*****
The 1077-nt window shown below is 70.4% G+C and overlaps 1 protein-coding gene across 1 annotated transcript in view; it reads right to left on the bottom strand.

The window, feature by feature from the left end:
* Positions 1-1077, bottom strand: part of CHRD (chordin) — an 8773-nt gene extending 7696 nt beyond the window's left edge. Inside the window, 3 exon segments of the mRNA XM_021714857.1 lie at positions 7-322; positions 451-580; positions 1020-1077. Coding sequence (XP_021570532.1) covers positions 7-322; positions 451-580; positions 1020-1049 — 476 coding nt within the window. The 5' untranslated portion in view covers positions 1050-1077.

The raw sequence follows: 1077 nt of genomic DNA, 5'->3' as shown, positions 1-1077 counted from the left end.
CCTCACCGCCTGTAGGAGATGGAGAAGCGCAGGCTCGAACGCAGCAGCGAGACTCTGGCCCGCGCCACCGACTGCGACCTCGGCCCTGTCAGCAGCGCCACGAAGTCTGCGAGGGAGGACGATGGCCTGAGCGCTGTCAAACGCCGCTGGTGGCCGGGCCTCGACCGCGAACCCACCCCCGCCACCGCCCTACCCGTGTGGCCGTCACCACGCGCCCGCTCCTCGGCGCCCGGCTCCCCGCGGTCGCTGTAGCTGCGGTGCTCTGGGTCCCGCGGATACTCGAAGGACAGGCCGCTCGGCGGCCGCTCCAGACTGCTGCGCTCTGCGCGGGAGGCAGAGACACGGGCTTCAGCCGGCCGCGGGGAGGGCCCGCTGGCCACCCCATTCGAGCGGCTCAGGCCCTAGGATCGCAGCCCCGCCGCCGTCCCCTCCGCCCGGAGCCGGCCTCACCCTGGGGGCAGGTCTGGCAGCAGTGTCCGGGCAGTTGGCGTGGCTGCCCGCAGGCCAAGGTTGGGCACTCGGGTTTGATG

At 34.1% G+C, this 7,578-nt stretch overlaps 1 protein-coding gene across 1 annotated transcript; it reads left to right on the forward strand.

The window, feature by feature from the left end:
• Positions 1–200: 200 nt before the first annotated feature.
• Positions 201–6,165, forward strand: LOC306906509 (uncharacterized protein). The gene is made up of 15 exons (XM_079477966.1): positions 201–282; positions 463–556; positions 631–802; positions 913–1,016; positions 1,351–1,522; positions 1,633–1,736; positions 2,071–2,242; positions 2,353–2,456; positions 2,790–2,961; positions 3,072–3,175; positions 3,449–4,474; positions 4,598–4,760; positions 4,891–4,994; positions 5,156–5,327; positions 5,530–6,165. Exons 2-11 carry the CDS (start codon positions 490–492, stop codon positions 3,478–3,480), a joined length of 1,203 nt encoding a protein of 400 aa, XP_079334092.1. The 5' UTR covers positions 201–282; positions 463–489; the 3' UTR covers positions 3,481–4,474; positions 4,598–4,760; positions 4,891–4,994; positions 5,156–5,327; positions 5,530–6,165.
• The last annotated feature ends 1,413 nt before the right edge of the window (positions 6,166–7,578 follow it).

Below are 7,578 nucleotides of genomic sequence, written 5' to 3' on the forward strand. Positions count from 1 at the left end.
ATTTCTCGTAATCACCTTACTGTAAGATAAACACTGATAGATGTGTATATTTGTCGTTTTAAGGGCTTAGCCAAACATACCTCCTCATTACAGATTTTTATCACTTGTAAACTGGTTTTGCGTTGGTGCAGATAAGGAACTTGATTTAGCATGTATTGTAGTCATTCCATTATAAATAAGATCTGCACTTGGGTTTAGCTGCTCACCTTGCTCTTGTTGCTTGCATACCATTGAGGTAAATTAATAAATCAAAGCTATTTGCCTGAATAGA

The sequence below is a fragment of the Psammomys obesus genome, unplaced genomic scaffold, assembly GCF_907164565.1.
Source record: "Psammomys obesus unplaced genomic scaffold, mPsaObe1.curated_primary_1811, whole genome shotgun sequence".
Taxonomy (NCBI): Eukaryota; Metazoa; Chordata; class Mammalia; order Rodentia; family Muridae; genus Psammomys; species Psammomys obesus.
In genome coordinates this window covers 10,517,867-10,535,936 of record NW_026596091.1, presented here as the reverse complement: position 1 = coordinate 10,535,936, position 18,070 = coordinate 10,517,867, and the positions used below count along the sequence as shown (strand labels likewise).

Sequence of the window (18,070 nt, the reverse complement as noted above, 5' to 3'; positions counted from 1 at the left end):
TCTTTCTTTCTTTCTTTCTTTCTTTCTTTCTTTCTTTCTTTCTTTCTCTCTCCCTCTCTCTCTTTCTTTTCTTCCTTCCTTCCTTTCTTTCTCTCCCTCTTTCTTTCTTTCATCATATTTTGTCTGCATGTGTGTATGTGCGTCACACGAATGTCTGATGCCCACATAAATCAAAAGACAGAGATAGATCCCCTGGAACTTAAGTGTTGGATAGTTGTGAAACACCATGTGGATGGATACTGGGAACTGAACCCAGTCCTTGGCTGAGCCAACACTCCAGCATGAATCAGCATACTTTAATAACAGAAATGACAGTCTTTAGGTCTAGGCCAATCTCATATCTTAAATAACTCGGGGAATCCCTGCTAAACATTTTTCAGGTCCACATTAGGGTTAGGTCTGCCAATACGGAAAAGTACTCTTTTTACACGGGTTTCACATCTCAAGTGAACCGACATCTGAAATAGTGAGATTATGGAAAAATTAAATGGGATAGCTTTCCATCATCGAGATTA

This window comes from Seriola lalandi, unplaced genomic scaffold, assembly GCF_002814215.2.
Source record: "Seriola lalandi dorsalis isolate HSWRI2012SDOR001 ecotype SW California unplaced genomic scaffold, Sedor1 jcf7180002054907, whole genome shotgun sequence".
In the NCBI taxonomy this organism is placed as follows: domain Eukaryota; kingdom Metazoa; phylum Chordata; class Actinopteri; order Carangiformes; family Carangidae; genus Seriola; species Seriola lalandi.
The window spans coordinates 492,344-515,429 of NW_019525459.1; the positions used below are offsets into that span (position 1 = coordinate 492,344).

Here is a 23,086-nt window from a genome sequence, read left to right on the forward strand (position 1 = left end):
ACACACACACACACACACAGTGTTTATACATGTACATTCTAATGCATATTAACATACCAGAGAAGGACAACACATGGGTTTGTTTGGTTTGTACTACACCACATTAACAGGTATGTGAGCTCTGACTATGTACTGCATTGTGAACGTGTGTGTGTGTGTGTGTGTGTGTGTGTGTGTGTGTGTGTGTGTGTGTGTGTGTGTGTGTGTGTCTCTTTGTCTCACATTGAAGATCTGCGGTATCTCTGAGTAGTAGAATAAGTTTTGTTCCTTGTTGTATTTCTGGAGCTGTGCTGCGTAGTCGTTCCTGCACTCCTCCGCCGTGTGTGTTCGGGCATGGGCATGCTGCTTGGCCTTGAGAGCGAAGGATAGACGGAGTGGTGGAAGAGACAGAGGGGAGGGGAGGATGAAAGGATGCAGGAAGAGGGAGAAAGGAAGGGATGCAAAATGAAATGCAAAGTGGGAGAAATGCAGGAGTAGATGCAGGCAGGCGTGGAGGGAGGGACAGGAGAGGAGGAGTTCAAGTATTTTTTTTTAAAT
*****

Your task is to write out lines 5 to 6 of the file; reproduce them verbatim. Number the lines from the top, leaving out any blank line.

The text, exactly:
CCTCACCGCCTGTAGGAGATGGAGAAGCGCAGGCTCGAACGCAGCAGCGAGACTCTGGCCCGCGCCACCGACTGCGACCTCGGCCCTGTCAGCAGCGCCACGAAGTCTGCGAGGGAGGACGATGGCCTGAGCGCTGTCAAACGCCGCTGGTGGCCGGGCCTCGACCGCGAACCCACCCCCGCCACCGCCCTACCCGTGTGGCCGTCACCACGCGCCCGCTCCTCGGCGCCCGGCTCCCCGCGGTCGCTGTAGCTGCGGTGCTCTGGGTCCCGCGGATACTCGAAGGACAGGCCGCTCGGCGGCCGCTCCAGACTGCTGCGCTCTGCGCGGGAGGCAGAGACACGGGCTTCAGCCGGCCGCGGGGAGGGCCCGCTGGCCACCCCATTCGAGCGGCTCAGGCCCTAGGATCGCAGCCCCGCCGCCGTCCCCTCCGCCCGGAGCCGGCCTCACCCTGGGGGCAGGTCTGGCAGCAGTGTCCGGGCAGTTGGCGTGGCTGCCCGCAGGCCAAGGTTGGGCACTCGGGTTTGATG

At 34.1% G+C, this 7,578-nt stretch overlaps 1 protein-coding gene across 1 annotated transcript; it reads left to right on the forward strand.